When I first looked into getting a film Leica, one of the factors that would influence my yes/no decision was whether I could get a 50mm lens that would focus as close (or as near as dammit) as a standard Nikon or Olympus 50 (as I had on my FM2 and OM-1). I wasn’t after a macro – just something that would focus closer than the standard Leica limit of between 0.7 and 1m depending on the lens and/or body combination.
There may have been some weird and wonderful exotics that I missed but the one lens that seemed to meet my close focus brief was the Leica Summicron 50mm Dual Range (DR) that focusses down to 0.47m. The difference between 0.7 and 0.47 might not seem like much but at the close distances we’re talking about, 23cm is a lot.
The name ‘Summicron’ defines this lens as being 50mm and f2, and further categorises as as being part of a specific lineage of 50/f2 lenses that Leica has been making since 1953 (v1) and still makes to this day (v6). The DR is (sort of) v2 of the Summicron and was manufactured between 1956 and 1968 but what uniquely sets it apart is that it was originally supplied with a close focus adapter that does two things when the lens is mounted on a Leica M-mount camera:
- The mounting of the adapter on the lens mechanically enables the focusing ring on the lens barrel to shift to a second, close focusing scale that runs from 0.88m to 0.47m
- When mounted on the lens, secondary lenses on the adapter sit in front of the viewfinder and rangefinder windows on the camera that changes the viewfinder magnification slightly to mirror the slightly narrower angle of view at close range, as well as correcting for parallax – clever stuff.
Curiously the lens will not focus between 1m and 0.88m because this part of the focus barrel rotation is taken up with the focus range switching mechanism. Also, it’s worth noting that the lens can be used without the close focus attachment on pretty much any camera for which there’s an M-mount adapter.
The close focus attachment is commonly referred to as ‘the goggles’ and when I first heard about the 50 DR I was initially sceptical, despite or even because of Leica’s reputation for optics. Sceptical because I thought the goggles were actually used in front of the lens itself to achieve the close focus – much like the cheaply available and optically poor aftermarket close focus ‘filters’ that are available. That might seem like a ridiculous thought now, but I really did think it!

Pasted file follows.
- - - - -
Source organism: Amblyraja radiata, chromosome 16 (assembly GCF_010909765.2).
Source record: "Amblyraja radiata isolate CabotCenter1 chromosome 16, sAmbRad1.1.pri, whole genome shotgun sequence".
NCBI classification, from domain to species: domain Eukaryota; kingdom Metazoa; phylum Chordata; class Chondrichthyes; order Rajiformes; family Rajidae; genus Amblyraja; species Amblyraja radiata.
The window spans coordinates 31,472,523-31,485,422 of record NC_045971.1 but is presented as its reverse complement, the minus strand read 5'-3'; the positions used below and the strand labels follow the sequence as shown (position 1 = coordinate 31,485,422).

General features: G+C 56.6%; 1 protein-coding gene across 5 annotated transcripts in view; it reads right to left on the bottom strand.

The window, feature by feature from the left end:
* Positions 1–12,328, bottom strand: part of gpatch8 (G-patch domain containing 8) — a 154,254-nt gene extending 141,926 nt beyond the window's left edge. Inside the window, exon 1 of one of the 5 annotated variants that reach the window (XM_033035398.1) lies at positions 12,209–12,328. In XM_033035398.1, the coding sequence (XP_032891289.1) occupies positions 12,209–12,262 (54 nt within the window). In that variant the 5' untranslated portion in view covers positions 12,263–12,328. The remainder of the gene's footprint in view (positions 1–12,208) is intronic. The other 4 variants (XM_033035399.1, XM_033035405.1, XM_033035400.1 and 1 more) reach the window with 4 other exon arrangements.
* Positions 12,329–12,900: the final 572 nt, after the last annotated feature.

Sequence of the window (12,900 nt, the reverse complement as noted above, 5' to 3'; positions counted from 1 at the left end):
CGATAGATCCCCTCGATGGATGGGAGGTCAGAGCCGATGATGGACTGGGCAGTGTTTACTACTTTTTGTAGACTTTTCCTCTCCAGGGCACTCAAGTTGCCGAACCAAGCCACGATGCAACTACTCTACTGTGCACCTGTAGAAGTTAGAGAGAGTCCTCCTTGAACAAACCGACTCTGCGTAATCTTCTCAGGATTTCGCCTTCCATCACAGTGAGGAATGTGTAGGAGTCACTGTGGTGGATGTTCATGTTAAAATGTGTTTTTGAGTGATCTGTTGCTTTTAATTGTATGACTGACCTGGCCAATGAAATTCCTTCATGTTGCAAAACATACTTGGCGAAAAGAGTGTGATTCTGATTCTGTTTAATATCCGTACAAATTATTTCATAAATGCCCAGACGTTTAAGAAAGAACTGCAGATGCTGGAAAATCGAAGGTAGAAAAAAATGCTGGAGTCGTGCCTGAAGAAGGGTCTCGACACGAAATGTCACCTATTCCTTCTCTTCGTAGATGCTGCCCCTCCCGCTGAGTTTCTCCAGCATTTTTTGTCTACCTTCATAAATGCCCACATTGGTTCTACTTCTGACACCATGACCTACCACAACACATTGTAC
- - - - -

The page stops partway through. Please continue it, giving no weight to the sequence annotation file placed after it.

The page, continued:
While plenty has been written about the 50 DR, I found very little that mentioned, reviewed or shared images of its close focus capabilities. Remember that at this point I was still in research mode – I didn’t have a Leica body and was still trying to work out if the draw of a Leica rangefinder was for me. In the end, I decided to trust to judgement and what little I had learned and put my faith in the reputation of Leica and it’s optical wares. (This 35MMC article post-dated my decision BTW!) So I bought an M3 and started looking for a 50 DR. Two things here… one, finding a good DR that comes with the goggles is not easy, and two, I now had an M3, no lens, and a potentially long wait until I found the one I wanted. So I bought a stopgap lens – a very decent and inexpensive 1940s Leica Summitar 5cm/f2 (the forerunner of the Summicron range). You can read about my Summitar experience on 35MMC.
I duly found a very clean and recently CLA’d 1965 50 DR with the all-important goggles, and off I went with it attached to my 1957 M3.
With all that I’ve said about my need and desire for close focus capabilities, it took me a while to fully test them out, and nearly two years later, hear I am finally writing about them.
Using the goggles is very straightforward: turn the focus ring to its minimum distance; pull and rotate the ring over the close focus ‘ridge’; slide on the goggles which in turn pushes a recessed ball bearing into the lens housing, which then releases the focus ring to move into close focus mode. Takes less than ten seconds.
In this goggled state, the lens will now focus from 0.88m to 0.47m. And coupled to the M3, a film rangefinder body with an extraordinarily bright viewfinder, the close focus experience is sublime. And while the lens and goggles are very small, very solid and reassuringly heavy, and the close focus capabilities are a technical marvel, there’s not a lot else to say about how it behaves in close focus mode. This article makes a a big deal to it because it’s a big deal in the Leica rangefinder world but it isn’t anywhere else of course. Ho hum.
And these are my results. All taken at pretty much 0.47m and at f2 – to show off the lens at it most extreme. It’s as sharp as it needs to be when used with film, even wide open, and out of focus areas are, to my eye, delicate, smooth and restrained.
It goes without saying really, and it’s well documented elsewhere, that the 50 DR is a remarkable lens when used without the goggles – as a standard 50.
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